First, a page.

Trước mắt là cài đặt cho khối Hồi giáo của họ tàn phá, lũng đoạn và giết lẫn nhau, chỉ vì oán thù tín lý ngu xuẩn giữa hai nhánh của một tôn giáo. Nó như cuộc tàn diệt giữa Công Giáo và Tin Lành kéo dài từ thế kỷ 16 đến 20 mới coi như “tạm dứt” về mặt “bạo lực” nhưng vẫn âm ỉ chảy cho đến nay- nhưng “kẻ thù chung” Do Thái Giáo bỗng nhiên được “kính sợ” rất “biệt lệ” và “người Do Thái giáo” cũng được kính sợ rất biệt lệ hôm nay.
Mỗi chúng ta tự suy ngẫm, lý giải, và tự có kết luận riêng. Giáo quyền, hay thế quyền, tất cả là quyền lực, quyền chính, kẻ thù của nhân bản, kẻ thù của nền tự do và kẻ thù của hòa bình.
7-4-2015 Nhân Chủ
The hidden hand behind the Islamic State militants? Saddam Hussein’s.
CONFRONTING THE ‘CALIPHATE’| This is part of an occasional series about the militant group Islamic State and its violent collision with the United States and others intent on halting the group’s rapid rise.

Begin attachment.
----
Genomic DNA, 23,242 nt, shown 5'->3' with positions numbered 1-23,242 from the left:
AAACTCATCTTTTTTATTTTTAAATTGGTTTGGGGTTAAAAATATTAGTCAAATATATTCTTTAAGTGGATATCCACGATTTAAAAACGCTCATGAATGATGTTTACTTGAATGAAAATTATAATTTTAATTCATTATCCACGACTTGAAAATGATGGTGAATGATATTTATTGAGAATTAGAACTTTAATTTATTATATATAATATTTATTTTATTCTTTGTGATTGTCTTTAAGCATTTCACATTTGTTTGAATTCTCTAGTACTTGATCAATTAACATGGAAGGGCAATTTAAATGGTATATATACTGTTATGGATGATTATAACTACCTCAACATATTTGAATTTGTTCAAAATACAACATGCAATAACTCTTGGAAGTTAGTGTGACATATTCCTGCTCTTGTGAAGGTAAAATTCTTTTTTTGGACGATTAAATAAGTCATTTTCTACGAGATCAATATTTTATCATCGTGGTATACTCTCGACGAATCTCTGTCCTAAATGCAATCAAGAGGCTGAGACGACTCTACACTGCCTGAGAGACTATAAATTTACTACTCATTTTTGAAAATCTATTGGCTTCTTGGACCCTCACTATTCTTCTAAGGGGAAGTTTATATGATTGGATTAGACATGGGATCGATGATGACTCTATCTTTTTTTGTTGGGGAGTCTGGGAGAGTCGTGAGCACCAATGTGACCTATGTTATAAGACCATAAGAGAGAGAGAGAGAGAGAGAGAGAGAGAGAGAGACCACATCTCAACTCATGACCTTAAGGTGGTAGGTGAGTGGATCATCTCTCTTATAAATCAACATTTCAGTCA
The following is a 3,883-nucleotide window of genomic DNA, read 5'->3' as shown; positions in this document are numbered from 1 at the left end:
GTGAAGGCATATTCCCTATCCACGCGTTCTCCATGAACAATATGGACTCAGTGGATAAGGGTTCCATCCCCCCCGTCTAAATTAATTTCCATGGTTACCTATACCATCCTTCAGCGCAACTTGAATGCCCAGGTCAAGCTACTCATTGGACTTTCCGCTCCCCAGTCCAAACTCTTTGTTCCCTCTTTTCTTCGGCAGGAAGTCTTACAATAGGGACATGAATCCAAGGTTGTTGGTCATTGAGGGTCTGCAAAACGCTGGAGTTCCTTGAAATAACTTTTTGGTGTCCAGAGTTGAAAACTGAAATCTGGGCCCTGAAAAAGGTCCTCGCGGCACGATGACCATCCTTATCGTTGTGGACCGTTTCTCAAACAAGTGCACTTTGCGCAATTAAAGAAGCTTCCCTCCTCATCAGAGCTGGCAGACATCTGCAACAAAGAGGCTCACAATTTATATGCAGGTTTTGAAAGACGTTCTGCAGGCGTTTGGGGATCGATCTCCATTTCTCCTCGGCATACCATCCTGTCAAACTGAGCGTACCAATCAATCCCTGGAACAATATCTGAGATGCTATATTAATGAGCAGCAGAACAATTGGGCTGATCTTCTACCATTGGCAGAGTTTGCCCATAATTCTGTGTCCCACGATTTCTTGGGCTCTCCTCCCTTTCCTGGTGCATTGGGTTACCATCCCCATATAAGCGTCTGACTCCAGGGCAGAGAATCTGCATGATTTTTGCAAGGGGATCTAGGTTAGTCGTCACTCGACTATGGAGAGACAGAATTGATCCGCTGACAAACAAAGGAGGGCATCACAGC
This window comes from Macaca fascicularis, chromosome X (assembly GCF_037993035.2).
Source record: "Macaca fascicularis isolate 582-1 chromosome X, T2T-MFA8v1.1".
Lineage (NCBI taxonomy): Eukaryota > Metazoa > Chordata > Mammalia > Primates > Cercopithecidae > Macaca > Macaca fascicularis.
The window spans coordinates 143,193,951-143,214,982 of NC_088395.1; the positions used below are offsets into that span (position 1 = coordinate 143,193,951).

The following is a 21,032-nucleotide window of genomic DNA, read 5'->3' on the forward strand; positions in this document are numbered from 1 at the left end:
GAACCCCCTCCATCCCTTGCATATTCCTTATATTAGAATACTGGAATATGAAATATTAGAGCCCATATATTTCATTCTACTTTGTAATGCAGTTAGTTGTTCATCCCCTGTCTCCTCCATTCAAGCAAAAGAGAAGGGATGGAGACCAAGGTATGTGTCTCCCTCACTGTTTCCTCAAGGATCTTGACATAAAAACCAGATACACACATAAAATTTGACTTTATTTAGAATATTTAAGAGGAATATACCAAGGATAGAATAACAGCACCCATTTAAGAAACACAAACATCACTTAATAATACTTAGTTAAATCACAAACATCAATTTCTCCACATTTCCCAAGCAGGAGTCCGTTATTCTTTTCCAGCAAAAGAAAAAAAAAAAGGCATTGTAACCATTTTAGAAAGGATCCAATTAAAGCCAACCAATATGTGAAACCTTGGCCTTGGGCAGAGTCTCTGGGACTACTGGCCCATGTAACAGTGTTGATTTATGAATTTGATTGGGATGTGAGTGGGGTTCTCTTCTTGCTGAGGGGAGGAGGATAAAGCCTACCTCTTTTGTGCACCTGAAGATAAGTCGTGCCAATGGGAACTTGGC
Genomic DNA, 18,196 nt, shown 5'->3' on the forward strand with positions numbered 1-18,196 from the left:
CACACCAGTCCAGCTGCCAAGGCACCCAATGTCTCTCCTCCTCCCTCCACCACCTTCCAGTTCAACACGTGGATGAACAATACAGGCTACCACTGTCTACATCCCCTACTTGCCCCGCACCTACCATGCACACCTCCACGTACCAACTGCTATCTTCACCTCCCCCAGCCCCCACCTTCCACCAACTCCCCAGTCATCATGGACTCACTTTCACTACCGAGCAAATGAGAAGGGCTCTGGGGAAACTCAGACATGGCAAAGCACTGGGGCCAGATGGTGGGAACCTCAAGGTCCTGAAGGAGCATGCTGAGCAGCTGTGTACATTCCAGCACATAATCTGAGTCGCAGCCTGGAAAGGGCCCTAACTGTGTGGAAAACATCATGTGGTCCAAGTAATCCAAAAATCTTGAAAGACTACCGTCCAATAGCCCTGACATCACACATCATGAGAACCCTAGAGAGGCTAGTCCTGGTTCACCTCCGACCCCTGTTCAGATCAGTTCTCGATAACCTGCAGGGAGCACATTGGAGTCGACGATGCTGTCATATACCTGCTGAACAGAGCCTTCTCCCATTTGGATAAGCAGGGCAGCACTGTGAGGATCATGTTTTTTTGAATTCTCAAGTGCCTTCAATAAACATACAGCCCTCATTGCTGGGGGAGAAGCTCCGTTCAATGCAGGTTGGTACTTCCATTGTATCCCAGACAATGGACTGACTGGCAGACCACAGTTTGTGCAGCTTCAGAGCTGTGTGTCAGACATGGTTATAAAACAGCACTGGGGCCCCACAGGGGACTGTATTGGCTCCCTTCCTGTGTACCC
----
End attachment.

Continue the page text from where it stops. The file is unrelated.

SANLIURFA, Turkey — When Abu Hamza, a former Syrian rebel, agreed to join the Islamic State, he did so assuming he would become a part of the group’s promised Islamist utopia, which has lured foreign jihadists from around the globe.
Instead, he found himself being supervised by an Iraqi emir and receiving orders from shadowy Iraqis who moved in and out of the battlefield in Syria. When Abu Hamza disagreed with fellow commanders at an Islamic State meeting last year, he said, he was placed under arrest on the orders of a masked Iraqi man who had sat silently through the proceedings, listening and taking notes.
Abu Hamza, who became the group’s ruler in a small community in Syria, never discovered the Iraqis’ real identities, which were cloaked by code names or simply not revealed. All of the men, however, were former Iraqi officers who had served under Saddam Hussein, including the masked man, who had once worked for an Iraqi intelligence agency and now belonged to the Islamic State’s own shadowy security service, he said.
His account, and those of others who have lived with or fought against the Islamic State over the past two years, underscore the pervasive role played by members of Iraq’s former Baathist army in an organization more typically associated with flamboyant foreign jihadists and the gruesome videos in which they star.